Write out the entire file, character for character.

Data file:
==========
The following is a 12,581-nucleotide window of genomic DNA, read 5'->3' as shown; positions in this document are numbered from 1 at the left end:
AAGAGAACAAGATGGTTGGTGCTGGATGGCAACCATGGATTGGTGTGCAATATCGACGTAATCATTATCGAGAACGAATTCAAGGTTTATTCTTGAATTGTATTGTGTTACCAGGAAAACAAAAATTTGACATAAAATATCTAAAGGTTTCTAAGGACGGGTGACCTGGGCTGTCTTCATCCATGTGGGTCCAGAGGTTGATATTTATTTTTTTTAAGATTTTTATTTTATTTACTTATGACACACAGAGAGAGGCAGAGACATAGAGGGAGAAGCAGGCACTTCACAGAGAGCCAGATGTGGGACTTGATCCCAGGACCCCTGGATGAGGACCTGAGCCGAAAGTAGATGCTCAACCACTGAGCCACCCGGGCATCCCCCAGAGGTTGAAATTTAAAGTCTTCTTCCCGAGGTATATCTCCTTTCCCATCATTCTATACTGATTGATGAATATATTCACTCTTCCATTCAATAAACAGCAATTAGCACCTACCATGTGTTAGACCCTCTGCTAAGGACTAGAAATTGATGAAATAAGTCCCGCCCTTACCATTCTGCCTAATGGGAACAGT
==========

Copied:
The following is a 12,581-nucleotide window of genomic DNA, read 5'->3' as shown; positions in this document are numbered from 1 at the left end:
AAGAGAACAAGATGGTTGGTGCTGGATGGCAACCATGGATTGGTGTGCAATATCGACGTAATCATTATCGAGAACGAATTCAAGGTTTATTCTTGAATTGTATTGTGTTACCAGGAAAACAAAAATTTGACATAAAATATCTAAAGGTTTCTAAGGACGGGTGACCTGGGCTGTCTTCATCCATGTGGGTCCAGAGGTTGATATTTATTTTTTTTAAGATTTTTATTTTATTTACTTATGACACACAGAGAGAGGCAGAGACATAGAGGGAGAAGCAGGCACTTCACAGAGAGCCAGATGTGGGACTTGATCCCAGGACCCCTGGATGAGGACCTGAGCCGAAAGTAGATGCTCAACCACTGAGCCACCCGGGCATCCCCCAGAGGTTGAAATTTAAAGTCTTCTTCCCGAGGTATATCTCCTTTCCCATCATTCTATACTGATTGATGAATATATTCACTCTTCCATTCAATAAACAGCAATTAGCACCTACCATGTGTTAGACCCTCTGCTAAGGACTAGAAATTGATGAAATAAGTCCCGCCCTTACCATTCTGCCTAATGGGAACAGT